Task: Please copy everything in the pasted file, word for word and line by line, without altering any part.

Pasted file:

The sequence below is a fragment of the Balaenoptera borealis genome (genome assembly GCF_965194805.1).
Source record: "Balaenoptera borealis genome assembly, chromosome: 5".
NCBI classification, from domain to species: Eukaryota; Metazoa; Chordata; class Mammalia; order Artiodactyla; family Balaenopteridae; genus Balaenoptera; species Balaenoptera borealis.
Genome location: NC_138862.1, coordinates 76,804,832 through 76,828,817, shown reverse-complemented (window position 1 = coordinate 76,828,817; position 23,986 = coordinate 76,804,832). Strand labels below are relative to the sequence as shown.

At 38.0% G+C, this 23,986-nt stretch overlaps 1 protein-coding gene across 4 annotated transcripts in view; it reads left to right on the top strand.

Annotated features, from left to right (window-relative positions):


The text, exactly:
The sequence below is a fragment of the Balaenoptera borealis genome (genome assembly GCF_965194805.1).
Source record: "Balaenoptera borealis genome assembly, chromosome: 5".
NCBI classification, from domain to species: Eukaryota; Metazoa; Chordata; class Mammalia; order Artiodactyla; family Balaenopteridae; genus Balaenoptera; species Balaenoptera borealis.
Genome location: NC_138862.1, coordinates 76,804,832 through 76,828,817, shown reverse-complemented (window position 1 = coordinate 76,828,817; position 23,986 = coordinate 76,804,832). Strand labels below are relative to the sequence as shown.

At 38.0% G+C, this 23,986-nt stretch overlaps 1 protein-coding gene across 4 annotated transcripts in view; it reads left to right on the top strand.

Annotated features, from left to right (window-relative positions):